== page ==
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18 Possible Causes for Dizziness, Facial Numbness, Night Terrors

  • Anxiety Disorder

    Dizziness embracing vertigo, unsteadiness and imbalance are common in the elderly, so is generalized anxiety disorder, which is a common psychiatric problem in later life.[] […] sweaty hands and/or feet Shortness of breath Heart palpitations An inability to be still and calm Dry mouth Numbness or tingling in the hands or feet Nausea Muscle tension Dizziness[] Shakiness, dizziness, and sweating are all common symptoms for those who suffer from anxiety.[]

  • Conversion Disorder

    But, stress and other mental health problems can cause many other physical symptoms such as: Chest pains Tiredness Dizziness Back pain Feeling sick (nauseated) The term psychosomatic[] A' who was experiencing myriad symptoms which included tremors, facial numbness, and severe headaches.[] People with Dissociative Disorders may experience any of the following: depression, mood swings, suicidal thoughts or attempts, sleep disorders (insomnia, night terrors, and[]

  • Brain Neoplasm

    They can block the flow of this fluid causing pressure to build up, which can produce headaches and dizziness.[] Tumors in or near other cranial nerves might lead to hearing loss (in one or both ears), balance problems, weakness of some facial muscles, facial numbness or pain, or trouble[] I told my doctor and as soon as I stopped taking it the night terrors stopped. I have not had them since or before![]

  • Lyme Neuroborreliosis

    Of these, 110 patients had non-specific neurological symptoms (e.g. fatigue, dizziness and headache), only one of whom received a diagnosis of possible Lyme neuroborreliosis[] ), numbness, pain or weakness in the limbs, or poor coordination.[] terrors.[]

  • Migrainous Stroke

    Current Research into Tinnitus Medications includes studies involving a number of drugs which aim to reduce the hyperactivity in the brain associated with tinnitus Dizziness[] Stroke and migraine symptoms that may be similar include: Severe headache Facial numbness Numbness in the extremities or face Dizziness A main difference between the symptoms[] terrors, and teeth grinding.[]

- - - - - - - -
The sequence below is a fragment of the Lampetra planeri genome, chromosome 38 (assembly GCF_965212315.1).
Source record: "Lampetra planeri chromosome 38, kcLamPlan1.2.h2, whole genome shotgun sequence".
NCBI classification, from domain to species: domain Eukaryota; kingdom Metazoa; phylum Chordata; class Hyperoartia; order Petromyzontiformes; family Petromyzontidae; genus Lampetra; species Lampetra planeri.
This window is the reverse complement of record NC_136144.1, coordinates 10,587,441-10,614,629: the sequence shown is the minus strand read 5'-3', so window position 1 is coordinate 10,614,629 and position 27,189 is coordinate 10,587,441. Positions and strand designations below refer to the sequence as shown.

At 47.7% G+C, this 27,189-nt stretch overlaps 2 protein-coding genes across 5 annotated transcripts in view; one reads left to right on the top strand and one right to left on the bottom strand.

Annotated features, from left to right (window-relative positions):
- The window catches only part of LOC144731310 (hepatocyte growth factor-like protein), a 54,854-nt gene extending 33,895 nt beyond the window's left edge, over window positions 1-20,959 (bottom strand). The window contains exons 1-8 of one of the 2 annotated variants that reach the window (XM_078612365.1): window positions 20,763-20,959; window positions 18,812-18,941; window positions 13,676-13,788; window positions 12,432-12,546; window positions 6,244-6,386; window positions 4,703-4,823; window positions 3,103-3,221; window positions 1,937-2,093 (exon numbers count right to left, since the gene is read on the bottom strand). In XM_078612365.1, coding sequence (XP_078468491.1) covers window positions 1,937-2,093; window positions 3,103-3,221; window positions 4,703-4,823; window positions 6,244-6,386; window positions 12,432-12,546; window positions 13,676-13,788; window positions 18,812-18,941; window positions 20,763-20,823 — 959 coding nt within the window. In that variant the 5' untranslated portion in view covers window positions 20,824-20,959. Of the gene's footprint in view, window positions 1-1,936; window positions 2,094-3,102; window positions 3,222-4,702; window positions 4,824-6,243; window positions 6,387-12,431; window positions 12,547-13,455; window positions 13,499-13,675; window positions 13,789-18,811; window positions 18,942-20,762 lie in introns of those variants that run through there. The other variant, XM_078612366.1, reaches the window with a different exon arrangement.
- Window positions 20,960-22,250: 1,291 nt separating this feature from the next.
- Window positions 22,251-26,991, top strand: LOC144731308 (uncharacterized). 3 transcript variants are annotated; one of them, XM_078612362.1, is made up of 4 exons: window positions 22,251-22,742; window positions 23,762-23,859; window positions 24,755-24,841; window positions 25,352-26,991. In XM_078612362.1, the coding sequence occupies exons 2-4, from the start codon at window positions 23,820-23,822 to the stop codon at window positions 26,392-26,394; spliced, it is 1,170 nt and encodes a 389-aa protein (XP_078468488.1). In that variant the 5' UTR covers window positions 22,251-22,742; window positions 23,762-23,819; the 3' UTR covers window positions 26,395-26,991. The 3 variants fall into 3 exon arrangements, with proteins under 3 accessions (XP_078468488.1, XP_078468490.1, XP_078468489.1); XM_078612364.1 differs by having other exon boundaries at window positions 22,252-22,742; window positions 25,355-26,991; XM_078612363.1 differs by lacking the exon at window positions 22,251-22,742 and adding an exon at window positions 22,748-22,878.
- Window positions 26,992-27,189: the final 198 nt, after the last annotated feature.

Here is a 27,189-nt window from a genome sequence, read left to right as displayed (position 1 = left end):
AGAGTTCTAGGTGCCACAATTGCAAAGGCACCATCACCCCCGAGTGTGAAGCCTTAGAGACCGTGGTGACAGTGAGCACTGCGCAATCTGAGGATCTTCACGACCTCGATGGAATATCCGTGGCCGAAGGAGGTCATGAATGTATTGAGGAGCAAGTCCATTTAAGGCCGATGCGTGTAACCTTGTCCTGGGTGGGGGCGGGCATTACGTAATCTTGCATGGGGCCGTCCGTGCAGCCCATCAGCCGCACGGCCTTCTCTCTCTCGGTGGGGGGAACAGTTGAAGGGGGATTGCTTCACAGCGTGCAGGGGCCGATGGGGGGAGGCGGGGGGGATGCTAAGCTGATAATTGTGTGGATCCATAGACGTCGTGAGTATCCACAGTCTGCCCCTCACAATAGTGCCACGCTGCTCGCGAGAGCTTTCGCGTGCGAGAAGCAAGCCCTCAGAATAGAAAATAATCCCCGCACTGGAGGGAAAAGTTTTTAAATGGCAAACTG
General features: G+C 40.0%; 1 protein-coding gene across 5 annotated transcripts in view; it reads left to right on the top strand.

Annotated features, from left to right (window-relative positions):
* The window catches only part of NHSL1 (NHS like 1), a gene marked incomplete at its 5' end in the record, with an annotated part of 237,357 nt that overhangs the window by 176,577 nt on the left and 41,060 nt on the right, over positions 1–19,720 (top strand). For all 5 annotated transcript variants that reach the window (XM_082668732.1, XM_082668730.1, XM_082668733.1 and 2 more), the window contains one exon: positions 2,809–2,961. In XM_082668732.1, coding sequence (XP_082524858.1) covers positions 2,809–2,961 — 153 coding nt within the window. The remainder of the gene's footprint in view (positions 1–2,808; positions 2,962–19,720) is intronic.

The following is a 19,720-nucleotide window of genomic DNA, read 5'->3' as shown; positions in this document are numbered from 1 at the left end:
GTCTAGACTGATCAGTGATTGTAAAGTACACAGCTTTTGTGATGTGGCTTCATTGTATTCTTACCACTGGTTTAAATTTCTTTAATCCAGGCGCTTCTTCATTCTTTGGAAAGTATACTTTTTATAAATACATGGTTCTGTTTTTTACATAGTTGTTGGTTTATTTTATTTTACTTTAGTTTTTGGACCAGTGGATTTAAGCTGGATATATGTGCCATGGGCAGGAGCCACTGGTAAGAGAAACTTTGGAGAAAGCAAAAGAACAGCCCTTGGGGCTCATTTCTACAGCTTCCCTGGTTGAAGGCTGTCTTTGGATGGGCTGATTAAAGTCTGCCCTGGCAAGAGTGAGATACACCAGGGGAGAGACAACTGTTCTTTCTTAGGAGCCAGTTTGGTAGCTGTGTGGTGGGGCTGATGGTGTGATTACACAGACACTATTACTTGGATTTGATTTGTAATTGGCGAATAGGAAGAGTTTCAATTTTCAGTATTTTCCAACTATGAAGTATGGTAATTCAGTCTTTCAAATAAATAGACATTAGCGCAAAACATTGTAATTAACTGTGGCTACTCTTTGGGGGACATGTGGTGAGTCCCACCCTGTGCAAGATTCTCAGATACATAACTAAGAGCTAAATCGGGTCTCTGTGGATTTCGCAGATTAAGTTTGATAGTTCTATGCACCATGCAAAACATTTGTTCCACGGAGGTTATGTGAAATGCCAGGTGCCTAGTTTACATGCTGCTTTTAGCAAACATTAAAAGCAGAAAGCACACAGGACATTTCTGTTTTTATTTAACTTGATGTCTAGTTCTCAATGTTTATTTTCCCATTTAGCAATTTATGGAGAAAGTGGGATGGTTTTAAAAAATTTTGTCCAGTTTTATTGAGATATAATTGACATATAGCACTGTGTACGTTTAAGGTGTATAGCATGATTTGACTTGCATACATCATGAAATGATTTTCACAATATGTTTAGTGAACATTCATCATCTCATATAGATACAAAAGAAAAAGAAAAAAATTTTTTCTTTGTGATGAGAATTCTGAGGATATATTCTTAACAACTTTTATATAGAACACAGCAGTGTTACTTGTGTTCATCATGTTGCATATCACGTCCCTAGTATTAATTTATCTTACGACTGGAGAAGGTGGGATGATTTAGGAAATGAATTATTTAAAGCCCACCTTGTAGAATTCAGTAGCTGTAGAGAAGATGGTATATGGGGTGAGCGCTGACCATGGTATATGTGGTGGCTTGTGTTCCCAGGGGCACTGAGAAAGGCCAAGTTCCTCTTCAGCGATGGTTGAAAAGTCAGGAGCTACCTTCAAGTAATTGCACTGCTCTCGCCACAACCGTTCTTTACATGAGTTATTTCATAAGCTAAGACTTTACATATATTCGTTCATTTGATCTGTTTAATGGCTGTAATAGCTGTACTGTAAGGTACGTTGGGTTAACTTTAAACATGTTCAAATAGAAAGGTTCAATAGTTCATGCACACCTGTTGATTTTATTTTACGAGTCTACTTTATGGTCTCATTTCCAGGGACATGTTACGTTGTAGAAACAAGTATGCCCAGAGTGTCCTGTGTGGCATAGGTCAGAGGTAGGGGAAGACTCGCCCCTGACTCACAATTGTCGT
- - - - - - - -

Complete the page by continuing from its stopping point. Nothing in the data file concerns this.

• Obstructive Sleep Apnea

    One patient in the placebo group suffered from vertigo, resolving spontaneously. One patient withdrew from the study due to acute vestibulopathy.[] The facial numbness was temporary in 4 (57.1%), and permanent in one case (14.3%). Conclusion: Our surgical results in MMA is compatible with literature data.[] terrors Bed wetting Failure to thrive (weight loss or poor weight gain) Excessive daytime sleepiness[]

  • Hemiparesis

    vertigo) make small vessel posterior circulation disease worrisome. MRI/MRA head & neck are how I would proceed...[] […] droop, together with weakness and numbness affecting his left side.[] Same as sleep walking Night terrors Non-REM Stage 3 Sudden, loud, terrified screaming accompanied by fast breathing and/or fast heart beat, sweating.[]

  • Parasomnia Type Sleepwalking

    […] and Vertigo 152 Approach to the Patient with Hearing Loss 168 Approach to the Patient with Dysphagia 179 Approach to the Patient with Dysarthria 187 Approach to the Patient[] Night terrors and sleepwalking are sometimes called arousal parasomnias.[] For example, large doses of valerian root can cause dizziness and a sluggish state in the morning. Bedwetting is more common in children with ADHD.[]

  • Hypoglycemic Encephalopathy

    Signs include hunger shakiness dizziness confusion difficulty speaking feeling anxious or weak in people with diabetes, hypoglycemia is often a side effect of diabetes medicines[] The encephalopathy may mimic stroke with weakness and numbness of one side of the body, including facial droop and speech problems.[] The clinical presentation is that of a history of repeated episodes of disturbance of consciousness (lasting from hours to days) e.g. sleep reversal, night terrors, and episodes[]

  • Paralysis

    The following symptoms in addition to the symptoms of Bell’s palsy could indicate a stroke: changes in level of consciousness confusion dizziness loss of coordination seizure[] Paralysis rapidly develops from the lower to the upper extremities and, if the tick is not removed, is followed by tongue and facial paralysis.[] Night terror Becoming mentally aware before the body "wakes up" from its paralyzed state can be a terrifying experience, as people realize they can't move or speak.[]

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